After a seven-year hiatus, a fraternity is returning to UCSB next month.

The national Phi Sigma Kappa organization and its alumni temporarily suspended the UCSB chapter’s charter in 1996 because the house’s residents caused too much damage to the facilities, the fraternity’s president, second-year political science major Jason Everitt said. But the old members have graduated, and the current house is composed of a new batch of students. The fraternity will reenter the UCSB Greek system May 1 at its charter ceremony.

“In no way did [the national organization] think they would suspend the charter forever,” Everitt said. “They just realized they needed a little time for things to clear out.”

Because the fraternity was shut down by the national organization, not UCSB, Phi Sigma Kappa is free to regroup and would be recognized by the university, said Stephan Franklin, director of Greek Affairs.

“From the Inter-Fraternity Council’s point of view, they have an open invitation to return when they see fit,” he said.

Everitt also serves as the Inter-Fraternity Council’s president, even though Phi Sigma Kappa does not have a charter from the national organization.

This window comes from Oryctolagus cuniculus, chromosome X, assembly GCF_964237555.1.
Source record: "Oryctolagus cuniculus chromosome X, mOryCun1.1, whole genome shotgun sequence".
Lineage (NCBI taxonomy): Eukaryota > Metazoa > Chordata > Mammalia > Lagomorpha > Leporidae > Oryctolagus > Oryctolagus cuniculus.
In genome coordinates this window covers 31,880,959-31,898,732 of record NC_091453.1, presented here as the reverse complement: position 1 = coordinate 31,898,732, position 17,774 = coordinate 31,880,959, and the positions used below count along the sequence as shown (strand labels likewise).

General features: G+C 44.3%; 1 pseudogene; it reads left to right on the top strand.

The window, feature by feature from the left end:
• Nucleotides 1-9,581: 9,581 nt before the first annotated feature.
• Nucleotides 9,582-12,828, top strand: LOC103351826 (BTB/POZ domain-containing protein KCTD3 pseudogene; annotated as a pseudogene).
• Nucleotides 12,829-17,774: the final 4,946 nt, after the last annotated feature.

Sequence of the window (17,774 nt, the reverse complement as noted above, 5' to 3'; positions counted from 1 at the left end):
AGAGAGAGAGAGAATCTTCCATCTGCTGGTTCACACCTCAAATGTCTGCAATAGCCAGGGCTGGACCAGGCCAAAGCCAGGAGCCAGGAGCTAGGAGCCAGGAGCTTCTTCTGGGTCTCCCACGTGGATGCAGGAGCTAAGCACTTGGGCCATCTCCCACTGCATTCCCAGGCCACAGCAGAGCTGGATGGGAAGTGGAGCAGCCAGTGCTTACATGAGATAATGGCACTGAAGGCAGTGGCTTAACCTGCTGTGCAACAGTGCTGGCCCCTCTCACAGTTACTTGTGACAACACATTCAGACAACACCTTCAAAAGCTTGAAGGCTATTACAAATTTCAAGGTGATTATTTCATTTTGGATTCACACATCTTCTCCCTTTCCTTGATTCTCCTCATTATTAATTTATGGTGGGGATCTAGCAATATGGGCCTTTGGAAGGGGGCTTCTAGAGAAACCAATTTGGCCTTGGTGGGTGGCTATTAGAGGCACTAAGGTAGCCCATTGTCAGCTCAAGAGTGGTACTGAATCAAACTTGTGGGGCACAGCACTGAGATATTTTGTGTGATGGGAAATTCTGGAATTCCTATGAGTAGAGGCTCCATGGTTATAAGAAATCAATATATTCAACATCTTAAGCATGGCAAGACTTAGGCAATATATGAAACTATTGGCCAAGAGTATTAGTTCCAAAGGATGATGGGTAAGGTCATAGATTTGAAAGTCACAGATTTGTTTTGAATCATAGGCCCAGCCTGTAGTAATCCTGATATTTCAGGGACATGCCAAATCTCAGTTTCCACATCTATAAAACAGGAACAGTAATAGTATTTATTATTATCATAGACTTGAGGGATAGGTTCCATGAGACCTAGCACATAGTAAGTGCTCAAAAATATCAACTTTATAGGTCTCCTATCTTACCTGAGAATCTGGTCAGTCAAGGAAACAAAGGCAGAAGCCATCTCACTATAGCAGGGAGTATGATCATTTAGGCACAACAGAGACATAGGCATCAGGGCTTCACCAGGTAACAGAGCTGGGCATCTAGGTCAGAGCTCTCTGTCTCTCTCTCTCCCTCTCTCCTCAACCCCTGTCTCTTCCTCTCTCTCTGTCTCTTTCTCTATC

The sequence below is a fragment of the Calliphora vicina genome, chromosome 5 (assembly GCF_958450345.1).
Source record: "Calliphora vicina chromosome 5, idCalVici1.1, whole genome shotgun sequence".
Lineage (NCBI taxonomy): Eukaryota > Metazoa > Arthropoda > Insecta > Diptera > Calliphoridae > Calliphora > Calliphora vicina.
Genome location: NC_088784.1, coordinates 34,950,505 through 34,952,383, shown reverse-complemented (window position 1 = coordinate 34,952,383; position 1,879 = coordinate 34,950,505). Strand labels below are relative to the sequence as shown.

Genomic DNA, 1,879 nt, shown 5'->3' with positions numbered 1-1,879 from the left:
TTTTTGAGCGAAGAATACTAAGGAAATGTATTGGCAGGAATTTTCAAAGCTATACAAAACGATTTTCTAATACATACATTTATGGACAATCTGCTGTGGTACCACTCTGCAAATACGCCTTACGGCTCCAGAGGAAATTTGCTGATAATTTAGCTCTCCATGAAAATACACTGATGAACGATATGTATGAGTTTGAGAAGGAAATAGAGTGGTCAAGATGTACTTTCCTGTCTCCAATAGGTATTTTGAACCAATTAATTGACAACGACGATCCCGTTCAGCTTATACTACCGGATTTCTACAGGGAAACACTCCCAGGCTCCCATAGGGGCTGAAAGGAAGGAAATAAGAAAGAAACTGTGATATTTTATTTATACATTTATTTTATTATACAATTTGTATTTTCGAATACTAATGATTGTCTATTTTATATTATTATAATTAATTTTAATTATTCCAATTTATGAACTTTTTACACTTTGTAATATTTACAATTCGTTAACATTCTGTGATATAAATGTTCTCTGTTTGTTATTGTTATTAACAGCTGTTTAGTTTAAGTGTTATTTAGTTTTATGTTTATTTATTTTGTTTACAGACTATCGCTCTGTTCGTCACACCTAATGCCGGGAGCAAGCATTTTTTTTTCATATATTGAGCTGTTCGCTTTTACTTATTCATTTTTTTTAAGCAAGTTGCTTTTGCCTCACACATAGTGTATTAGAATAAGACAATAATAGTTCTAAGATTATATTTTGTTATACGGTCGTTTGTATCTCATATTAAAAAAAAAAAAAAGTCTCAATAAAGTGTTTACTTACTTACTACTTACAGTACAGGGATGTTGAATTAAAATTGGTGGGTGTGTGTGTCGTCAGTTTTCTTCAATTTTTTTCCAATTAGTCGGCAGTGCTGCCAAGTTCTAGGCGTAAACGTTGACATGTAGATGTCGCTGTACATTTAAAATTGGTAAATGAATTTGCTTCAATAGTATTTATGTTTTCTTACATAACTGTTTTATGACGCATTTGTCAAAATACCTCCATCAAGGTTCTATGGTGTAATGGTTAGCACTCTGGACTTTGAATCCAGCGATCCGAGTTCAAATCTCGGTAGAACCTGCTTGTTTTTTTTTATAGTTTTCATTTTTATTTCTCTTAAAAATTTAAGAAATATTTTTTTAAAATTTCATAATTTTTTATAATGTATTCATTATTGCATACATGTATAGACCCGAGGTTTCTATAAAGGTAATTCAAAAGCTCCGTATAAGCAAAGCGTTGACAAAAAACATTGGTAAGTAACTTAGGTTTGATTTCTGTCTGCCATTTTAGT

“Inter-Fraternity Council treats us as a regular fraternity,” Everitt said. “As long as we pay out fees and we meet the requirements, we’re OK.”

For the past two years new Phi Sigma Kappa members have been a colony at UCSB, a trial period during which the a chapter is required to meet certain requirements set by the national organization. For example, it must hold philanthropic events for the community, conduct community service events, be a member of Inter-Fraternity Council, and form strong and respectable relations with the university administration, Everitt said.

When they’re re-inducted, Phi Sigma Kappa will be located at 6547 Cordoba Road, at the intersection of Embarcadero Del Norte, Everitt said.

“It’s the massive white house right next to Freebirds,” he said. “For the past six years, it served as a transfer residence, which the university has used to take transfer students who don’t know where to live. This next year is going to be the first year that we actually have the house all to ourselves and it’s actually a really exciting time for us.”

There are currently 37 Phi Sigma Kappa members, Everitt said, the majority of the new members are freshmen, with sophomores and juniors rounding up the mix. He said he expect the induction ceremony to be a large event.

“We have 820 alumni from this university alone, and we’re expecting a good portion of those people to be out here too,” he said.

Everett said the organization will be recruiting throughout the year.

“A lot of the Greeks here are traditional,” he said. “We see recruitment as a yearlong thing. We don’t see why people have to rush during a set time in the year. We’re always looking for new members.”